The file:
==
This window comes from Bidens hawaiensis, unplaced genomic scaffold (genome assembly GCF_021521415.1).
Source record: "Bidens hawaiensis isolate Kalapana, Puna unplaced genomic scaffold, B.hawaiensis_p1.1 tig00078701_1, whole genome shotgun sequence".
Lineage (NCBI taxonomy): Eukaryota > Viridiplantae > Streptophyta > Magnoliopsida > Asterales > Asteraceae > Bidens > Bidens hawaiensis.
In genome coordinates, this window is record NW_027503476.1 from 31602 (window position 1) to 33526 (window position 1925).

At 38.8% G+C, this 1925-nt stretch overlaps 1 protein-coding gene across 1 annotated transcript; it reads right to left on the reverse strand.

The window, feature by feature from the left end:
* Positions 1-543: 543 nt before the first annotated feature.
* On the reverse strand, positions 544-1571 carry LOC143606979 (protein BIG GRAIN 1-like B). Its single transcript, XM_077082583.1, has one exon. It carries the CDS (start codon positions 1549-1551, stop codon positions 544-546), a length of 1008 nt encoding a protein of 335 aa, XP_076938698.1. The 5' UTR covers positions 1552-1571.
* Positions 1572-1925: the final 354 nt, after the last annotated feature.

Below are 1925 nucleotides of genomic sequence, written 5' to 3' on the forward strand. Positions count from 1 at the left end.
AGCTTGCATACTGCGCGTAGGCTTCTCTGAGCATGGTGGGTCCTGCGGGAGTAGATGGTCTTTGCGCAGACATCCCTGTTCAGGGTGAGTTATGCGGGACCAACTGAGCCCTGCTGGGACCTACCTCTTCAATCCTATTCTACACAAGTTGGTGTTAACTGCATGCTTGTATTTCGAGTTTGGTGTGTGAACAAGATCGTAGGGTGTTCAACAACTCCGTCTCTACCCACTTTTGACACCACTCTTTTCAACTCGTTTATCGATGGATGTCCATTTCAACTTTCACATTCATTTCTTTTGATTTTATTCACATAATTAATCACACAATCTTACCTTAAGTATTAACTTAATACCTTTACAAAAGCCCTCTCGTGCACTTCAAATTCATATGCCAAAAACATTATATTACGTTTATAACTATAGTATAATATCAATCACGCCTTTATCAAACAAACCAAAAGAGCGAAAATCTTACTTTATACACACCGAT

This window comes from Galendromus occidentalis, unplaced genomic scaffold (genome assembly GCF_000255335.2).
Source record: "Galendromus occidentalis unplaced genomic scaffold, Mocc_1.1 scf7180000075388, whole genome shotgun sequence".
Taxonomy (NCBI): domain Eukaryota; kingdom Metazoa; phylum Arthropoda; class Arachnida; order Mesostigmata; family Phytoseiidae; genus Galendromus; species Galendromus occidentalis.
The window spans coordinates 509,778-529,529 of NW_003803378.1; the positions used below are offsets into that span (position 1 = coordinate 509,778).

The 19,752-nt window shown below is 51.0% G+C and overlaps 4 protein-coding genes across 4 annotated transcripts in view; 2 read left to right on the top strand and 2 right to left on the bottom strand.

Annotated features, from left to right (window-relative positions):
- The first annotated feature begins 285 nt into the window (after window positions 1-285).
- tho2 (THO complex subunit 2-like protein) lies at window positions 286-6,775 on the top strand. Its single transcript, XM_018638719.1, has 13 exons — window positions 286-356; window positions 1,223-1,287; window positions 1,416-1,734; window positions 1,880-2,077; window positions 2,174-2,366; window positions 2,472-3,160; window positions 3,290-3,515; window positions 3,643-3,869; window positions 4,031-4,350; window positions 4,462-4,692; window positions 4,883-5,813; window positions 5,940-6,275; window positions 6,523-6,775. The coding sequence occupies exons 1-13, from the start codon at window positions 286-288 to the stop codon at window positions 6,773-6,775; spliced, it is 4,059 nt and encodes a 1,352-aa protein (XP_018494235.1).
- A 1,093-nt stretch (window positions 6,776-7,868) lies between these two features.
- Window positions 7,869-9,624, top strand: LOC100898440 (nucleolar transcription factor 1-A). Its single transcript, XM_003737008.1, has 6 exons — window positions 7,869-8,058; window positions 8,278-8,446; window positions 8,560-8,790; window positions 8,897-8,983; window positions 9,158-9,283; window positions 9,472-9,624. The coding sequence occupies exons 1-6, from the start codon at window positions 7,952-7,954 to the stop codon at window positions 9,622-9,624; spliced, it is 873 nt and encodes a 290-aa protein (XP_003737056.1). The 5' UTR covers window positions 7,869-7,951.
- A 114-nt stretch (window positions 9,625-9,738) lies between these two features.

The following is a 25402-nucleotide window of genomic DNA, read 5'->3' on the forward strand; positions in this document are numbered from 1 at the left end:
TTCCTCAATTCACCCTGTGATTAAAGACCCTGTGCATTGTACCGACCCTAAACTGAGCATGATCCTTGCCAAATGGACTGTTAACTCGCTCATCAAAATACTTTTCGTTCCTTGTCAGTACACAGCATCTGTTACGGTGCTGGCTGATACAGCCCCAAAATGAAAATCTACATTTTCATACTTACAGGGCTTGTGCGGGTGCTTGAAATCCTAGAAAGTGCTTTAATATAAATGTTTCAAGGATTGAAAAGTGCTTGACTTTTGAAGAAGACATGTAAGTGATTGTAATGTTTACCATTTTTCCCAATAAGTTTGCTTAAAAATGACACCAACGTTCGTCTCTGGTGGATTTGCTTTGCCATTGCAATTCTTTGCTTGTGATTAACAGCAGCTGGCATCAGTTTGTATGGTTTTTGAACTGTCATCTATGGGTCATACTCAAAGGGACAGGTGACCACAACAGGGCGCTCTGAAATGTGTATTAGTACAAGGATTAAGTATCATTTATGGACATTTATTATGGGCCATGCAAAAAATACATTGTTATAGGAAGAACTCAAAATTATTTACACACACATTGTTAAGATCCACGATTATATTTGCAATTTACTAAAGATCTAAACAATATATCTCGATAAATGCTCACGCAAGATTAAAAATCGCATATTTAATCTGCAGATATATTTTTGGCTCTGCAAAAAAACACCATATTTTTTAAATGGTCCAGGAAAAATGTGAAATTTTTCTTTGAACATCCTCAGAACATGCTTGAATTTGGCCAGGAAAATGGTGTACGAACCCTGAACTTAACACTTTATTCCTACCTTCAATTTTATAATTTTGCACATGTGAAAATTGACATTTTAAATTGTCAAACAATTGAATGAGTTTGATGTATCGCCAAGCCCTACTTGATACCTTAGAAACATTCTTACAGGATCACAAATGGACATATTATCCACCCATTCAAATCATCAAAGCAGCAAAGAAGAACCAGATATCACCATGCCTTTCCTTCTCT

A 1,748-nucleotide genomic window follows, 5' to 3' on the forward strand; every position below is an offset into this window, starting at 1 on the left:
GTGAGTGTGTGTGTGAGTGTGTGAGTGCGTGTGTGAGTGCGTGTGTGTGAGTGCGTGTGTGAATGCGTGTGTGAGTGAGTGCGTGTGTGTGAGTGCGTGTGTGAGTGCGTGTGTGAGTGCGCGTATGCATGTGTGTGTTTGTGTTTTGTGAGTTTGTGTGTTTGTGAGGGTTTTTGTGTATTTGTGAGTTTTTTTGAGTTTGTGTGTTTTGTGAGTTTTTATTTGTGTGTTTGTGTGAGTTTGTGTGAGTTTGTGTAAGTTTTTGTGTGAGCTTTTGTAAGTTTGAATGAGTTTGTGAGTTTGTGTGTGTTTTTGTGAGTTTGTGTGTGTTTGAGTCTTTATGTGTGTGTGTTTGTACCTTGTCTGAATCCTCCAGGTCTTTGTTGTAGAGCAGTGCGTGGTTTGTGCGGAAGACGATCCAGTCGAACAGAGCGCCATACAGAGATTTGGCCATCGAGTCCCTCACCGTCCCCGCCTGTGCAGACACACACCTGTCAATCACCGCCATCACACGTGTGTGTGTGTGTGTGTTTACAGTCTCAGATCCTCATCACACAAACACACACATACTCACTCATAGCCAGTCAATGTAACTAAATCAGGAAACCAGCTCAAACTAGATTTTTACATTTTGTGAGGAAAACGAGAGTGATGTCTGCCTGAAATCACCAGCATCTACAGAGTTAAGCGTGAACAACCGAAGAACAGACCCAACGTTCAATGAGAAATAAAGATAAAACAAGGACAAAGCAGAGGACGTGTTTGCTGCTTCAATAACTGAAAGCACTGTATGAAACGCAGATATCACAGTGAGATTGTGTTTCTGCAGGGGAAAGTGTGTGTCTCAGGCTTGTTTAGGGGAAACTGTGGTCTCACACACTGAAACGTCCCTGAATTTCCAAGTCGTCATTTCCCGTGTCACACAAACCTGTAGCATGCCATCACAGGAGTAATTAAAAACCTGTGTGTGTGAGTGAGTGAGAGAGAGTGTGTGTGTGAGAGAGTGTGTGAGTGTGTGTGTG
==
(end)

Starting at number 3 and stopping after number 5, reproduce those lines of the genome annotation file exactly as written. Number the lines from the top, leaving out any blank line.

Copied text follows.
Lineage (NCBI taxonomy): Eukaryota > Viridiplantae > Streptophyta > Magnoliopsida > Asterales > Asteraceae > Bidens > Bidens hawaiensis.
In genome coordinates, this window is record NW_027503476.1 from 31602 (window position 1) to 33526 (window position 1925).

At 38.8% G+C, this 1925-nt stretch overlaps 1 protein-coding gene across 1 annotated transcript; it reads right to left on the reverse strand.